Interest rates on U.S. one-month government debt rose on Tuesday to their highest levels since the global credit crisis in late 2008 as investor anxiety intensified over whether the government would reach a deal to avert a default next week.

One-month Treasury bill rates surpassed levels set during the first debt ceiling showdown between President Barack Obama and top Republican lawmakers more than two years ago.

As its short-term borrowing costs have jumped from near zero just two weeks ago, the U.S. Treasury Department on Tuesday paid investors an interest rate of 0.35 percent at a $30 billion auction of one-month debt. This was the highest rate it paid to sell one-month bills since October 2008.

The rate was 0.02 percentage point below the yield on government two-year notes on the open market.

The five-year high on one-month bill supply did not draw huge interest. The total amount bid relative to the size of the offering came in at 2.75, the lowest since March 2009.

The Treasury was scheduled to auction $30 billion of three-year notes at 1 p.m. (1700 GMT).

Worries over the United States possibly skipping its debt payment obligations after Oct. 17, when the federal government is expected to exhaust its $16.7 trillion statutory debt limit, caused interest rates on the one-month Treasury bill to rise above the rates on one-month loans between banks.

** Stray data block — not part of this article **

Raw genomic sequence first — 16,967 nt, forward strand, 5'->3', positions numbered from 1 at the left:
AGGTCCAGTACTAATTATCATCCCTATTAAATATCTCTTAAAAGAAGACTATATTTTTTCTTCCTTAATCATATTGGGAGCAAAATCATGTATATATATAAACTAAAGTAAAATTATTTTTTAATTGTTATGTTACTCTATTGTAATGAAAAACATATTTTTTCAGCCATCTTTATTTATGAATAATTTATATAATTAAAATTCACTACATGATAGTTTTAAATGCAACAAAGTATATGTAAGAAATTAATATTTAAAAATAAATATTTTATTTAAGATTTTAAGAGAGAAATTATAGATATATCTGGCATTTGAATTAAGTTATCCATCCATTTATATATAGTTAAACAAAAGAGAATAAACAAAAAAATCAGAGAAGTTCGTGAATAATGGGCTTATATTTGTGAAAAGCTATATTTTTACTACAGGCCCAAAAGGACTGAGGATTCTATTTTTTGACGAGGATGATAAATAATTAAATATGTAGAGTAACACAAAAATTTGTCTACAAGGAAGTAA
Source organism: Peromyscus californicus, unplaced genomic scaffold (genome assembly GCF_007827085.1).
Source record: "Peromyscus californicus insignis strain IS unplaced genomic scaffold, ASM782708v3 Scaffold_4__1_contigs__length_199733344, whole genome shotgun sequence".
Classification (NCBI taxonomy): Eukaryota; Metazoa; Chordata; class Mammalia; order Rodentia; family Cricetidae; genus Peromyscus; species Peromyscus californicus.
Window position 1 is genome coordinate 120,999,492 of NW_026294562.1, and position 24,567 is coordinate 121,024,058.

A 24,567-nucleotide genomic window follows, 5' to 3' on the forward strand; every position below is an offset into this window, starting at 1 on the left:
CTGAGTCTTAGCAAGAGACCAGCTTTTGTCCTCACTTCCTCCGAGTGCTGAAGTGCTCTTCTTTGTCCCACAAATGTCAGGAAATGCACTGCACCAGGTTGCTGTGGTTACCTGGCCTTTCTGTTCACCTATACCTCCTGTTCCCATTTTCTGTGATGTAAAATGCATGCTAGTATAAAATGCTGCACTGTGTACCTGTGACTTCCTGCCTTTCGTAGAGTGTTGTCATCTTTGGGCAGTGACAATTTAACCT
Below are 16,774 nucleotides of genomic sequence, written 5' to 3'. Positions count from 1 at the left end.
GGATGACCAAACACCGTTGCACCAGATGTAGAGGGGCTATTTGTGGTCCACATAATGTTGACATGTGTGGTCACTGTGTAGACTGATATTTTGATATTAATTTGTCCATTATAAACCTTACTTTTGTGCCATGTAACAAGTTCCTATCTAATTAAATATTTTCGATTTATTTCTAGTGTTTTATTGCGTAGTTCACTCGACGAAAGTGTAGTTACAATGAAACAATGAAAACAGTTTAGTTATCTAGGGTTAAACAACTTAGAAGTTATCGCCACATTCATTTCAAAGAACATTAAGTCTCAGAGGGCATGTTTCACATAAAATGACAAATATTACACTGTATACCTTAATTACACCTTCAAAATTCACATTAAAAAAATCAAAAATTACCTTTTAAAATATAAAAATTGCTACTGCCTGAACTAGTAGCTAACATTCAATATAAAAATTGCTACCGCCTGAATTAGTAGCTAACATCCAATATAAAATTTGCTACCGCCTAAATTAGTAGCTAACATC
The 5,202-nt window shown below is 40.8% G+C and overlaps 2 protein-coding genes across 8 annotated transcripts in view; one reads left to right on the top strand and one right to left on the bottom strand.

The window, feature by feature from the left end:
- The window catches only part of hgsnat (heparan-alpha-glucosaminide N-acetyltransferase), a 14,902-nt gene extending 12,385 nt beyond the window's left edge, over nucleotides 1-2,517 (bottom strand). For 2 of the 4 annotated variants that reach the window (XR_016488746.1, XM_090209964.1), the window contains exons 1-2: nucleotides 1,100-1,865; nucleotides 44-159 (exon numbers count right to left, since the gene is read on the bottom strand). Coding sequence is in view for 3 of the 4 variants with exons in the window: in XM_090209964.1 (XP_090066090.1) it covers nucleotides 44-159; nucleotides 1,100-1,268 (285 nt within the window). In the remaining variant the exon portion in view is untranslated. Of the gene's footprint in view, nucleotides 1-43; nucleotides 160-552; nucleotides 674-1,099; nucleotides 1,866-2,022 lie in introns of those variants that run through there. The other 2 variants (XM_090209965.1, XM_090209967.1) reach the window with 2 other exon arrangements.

The one-month T-bill rate climbed above the fixing on the one-month London interbank offered rate, known as Libor, for first time in at least 12 years, according to Reuters data.

"The markets now view lending money to the U.S. for one month riskier than lending money to a bank for one month," said Guy LeBas, chief fixed-income strategist with Janney Montgomery Scott in Philadelphia.

The rate on the one-month T-bill due Oct. 31 was last quoted at 0.295 percent after it traded as high as 0.355 percent. This compared with the one-month Libor at 0.1740 percent.

While interest rates on T-bill issues in October to mid-November have jumped on default worries, rates in the second half of November and beyond have stayed in the single-basis-point range.

"This event of the one-month T-bill yields rising above 1-month Libor rates represents a signpost of increased risk rather than a large market move," LeBas said.